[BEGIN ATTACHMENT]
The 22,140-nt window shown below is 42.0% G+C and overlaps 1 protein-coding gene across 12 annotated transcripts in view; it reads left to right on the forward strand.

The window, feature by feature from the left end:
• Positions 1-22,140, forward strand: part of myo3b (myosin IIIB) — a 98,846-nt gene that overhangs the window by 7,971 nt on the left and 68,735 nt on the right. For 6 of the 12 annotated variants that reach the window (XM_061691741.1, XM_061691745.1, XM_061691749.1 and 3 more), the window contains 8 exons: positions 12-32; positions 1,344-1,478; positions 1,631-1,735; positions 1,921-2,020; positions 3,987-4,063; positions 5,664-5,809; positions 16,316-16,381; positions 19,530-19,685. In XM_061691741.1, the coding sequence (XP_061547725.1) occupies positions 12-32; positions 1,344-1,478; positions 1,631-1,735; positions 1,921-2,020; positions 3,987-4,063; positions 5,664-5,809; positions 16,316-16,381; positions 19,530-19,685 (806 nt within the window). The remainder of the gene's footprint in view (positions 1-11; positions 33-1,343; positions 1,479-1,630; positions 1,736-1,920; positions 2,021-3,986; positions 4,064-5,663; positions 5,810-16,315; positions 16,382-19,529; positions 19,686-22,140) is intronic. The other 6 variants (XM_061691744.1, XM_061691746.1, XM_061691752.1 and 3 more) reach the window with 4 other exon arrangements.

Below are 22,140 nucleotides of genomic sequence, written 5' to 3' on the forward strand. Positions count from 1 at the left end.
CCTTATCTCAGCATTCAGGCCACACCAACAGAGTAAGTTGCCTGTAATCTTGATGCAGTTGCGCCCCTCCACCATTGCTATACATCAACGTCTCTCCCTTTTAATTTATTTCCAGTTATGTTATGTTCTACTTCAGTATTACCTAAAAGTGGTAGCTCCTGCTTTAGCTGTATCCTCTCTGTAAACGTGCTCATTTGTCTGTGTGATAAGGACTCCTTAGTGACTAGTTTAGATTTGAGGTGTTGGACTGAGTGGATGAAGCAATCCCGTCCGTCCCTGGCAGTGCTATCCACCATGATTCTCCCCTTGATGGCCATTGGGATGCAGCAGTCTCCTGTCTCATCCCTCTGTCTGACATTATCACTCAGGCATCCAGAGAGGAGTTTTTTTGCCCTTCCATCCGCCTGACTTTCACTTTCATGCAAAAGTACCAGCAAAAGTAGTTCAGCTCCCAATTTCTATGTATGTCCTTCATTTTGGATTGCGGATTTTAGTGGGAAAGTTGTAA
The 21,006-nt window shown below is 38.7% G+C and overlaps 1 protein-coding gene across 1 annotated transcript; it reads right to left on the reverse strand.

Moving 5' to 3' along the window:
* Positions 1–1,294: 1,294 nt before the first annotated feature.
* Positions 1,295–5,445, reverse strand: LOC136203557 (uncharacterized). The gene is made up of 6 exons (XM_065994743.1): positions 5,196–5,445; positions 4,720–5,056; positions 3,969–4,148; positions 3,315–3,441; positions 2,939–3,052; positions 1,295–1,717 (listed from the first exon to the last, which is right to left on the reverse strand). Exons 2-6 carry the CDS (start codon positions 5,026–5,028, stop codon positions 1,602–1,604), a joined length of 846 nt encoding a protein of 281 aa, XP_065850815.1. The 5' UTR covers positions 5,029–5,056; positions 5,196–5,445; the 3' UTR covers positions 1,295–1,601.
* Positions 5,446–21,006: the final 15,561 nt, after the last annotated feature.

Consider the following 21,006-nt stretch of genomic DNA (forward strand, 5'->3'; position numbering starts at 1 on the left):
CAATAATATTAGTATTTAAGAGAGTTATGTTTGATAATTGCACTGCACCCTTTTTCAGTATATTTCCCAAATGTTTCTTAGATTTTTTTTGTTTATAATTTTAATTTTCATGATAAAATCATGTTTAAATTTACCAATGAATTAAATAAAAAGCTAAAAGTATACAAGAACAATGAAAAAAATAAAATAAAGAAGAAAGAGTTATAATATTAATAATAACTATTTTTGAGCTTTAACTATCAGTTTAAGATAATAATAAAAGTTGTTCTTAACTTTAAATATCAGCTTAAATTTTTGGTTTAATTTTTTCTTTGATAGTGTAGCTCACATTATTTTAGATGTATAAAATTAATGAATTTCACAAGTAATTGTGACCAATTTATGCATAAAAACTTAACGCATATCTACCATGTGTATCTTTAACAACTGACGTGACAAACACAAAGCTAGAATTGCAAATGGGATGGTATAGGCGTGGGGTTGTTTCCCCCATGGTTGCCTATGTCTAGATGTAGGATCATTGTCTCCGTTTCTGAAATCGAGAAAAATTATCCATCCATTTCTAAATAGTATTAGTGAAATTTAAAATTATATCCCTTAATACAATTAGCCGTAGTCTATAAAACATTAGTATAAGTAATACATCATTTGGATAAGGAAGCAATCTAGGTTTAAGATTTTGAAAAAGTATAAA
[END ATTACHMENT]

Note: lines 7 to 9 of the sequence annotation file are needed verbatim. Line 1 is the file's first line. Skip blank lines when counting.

Moving 5' to 3' along the window:
* Positions 1–1,294: 1,294 nt before the first annotated feature.
* Positions 1,295–5,445, reverse strand: LOC136203557 (uncharacterized). The gene is made up of 6 exons (XM_065994743.1): positions 5,196–5,445; positions 4,720–5,056; positions 3,969–4,148; positions 3,315–3,441; positions 2,939–3,052; positions 1,295–1,717 (listed from the first exon to the last, which is right to left on the reverse strand). Exons 2-6 carry the CDS (start codon positions 5,026–5,028, stop codon positions 1,602–1,604), a joined length of 846 nt encoding a protein of 281 aa, XP_065850815.1. The 5' UTR covers positions 5,029–5,056; positions 5,196–5,445; the 3' UTR covers positions 1,295–1,601.